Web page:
There’s no denying that technology is fuelling a revolution in the way we work – both in terms of what we do, and how we do it.
The World Economic Forum predicts that 75 million jobs are due to be displaced through automation and technological integration in the years ahead – but these same technologies will more than make up the gap, creating an estimated 133 million new jobs. However unlocking those potential new jobs means being ready with the requisite skills and attitude. The pace of change is so rapid that we have to act now if we want to keep up – or even stay still.
That’s why the World Economic Forum, recognising the size of the challenge ahead, launched the Reskilling Revolution Platform a few weeks ago at Davos – with the admirable aim of reskilling one billion people over the next ten years.
We at Capita are playing our part too: we recently hosted a roundtable on the topic, gathering experts from our business but also across the worlds of business and academia to discuss how individual organisations can fuel their own reskilling revolution.
Here’s some of the highlights from the discussion:
Invest in skills like we invest in infrastructure
People are our most precious resource – but it takes time, effort, and investment to train and re-skill them. That investment, however, offers returns significantly greater than the initial costs, and the benefits travel far beyond the level of individual workers.
According to the World Economic Forum, if businesses worked together, they could collectively re-skill 45% of those workers who are currently at risk of skill obsolescence. If governments were to step in, that number rockets to 77% – with governments themselves benefitting from the resulting positive externalities. That could be, for example, a return on investment in the form of increased tax returns, not to mention lower social costs – including reduced unemployment compensation.
Investigate what you need, and why
When investigating skilling (and re-skilling), don’t just consider new entrants to the workforce. Effective re-skilling means taking a broader look at your organisation in the round to assess the skills that each and every group need to hone. This is all the more important given that, according to the ONS, there’ll be an additional 8.6 million people over 65 in work in 50 years’ time.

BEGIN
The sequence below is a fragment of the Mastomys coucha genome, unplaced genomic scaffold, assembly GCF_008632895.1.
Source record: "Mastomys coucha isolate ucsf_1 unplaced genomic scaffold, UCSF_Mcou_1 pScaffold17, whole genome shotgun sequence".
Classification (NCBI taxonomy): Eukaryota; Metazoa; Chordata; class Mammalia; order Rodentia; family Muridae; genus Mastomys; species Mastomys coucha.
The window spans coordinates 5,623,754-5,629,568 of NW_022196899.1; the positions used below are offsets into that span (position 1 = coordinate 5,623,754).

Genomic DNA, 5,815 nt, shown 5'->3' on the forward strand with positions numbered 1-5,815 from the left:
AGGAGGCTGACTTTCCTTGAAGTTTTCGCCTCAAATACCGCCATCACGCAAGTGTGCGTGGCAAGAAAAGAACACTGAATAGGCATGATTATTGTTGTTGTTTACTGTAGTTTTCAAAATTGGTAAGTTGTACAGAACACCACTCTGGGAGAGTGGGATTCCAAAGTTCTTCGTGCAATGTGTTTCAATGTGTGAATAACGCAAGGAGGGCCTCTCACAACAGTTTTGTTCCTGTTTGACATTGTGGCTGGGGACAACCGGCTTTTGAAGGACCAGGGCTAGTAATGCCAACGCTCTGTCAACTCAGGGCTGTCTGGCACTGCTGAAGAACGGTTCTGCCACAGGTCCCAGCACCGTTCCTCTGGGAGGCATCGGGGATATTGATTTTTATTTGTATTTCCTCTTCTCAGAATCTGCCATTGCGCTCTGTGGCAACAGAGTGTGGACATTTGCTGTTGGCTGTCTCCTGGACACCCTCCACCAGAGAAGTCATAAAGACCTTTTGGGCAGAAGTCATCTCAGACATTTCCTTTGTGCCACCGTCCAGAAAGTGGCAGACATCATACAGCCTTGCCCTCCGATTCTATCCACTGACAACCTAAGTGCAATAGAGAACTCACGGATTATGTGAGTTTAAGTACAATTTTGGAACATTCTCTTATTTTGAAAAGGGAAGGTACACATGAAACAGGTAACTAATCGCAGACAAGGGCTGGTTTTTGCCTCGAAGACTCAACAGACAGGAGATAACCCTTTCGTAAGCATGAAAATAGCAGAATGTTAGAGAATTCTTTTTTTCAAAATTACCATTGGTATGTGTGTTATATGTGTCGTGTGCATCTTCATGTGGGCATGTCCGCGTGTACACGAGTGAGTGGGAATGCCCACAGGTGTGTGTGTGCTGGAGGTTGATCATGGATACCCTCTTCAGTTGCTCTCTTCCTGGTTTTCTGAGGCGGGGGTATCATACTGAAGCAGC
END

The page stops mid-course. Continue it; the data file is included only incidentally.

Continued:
Assessing those skills, however, goes beyond qualifications and random testing. One of the very best ways to assess priority skills for the workforce is quite simple: just ask them. Richard Clayton, Head of Group Learning at Lloyd’s Banking Group, offered a prime example. Lloyd’s is making a multimillion pound investment into learning and development guided primarily by input from individual employee interviews. A remarkable 10% of the whole organisation was surveyed for their views on what, how, and where they learn, and the response was unanimous – “We want to learn the way we live.”
Focus on soft skills
In the words of Max McLellen, Head of Learning Operations at BT: “Soft skills are the new hard skills. Machines will do the ordinary, humans the extraordinary.”
With such a rapid pace of change in the workplace, it’s nigh-on impossible to predict exactly what the key skills – or technology – of the future will be. That makes it all the more important that employees of all levels ‘learn to learn’ – that is, gain soft skills, behaviours, and capabilities which guarantee adaptability and a readiness to change, rather than fixed knowledge which may expire in a matter of years, if not months.
Technology is a means, not an end
Understanding your learning objectives is vital to accomplishing what you actually want to achieve. Technology is, of course, a great enabler and facilitator of learning – and will play an even more important role in this regard in the future. But technology must enhance, not replace face-to-face learning. After all, 70% of learning is achieved by doing, and, no matter how good the AR or VR experience, there’s no substitute for human-to-human interaction.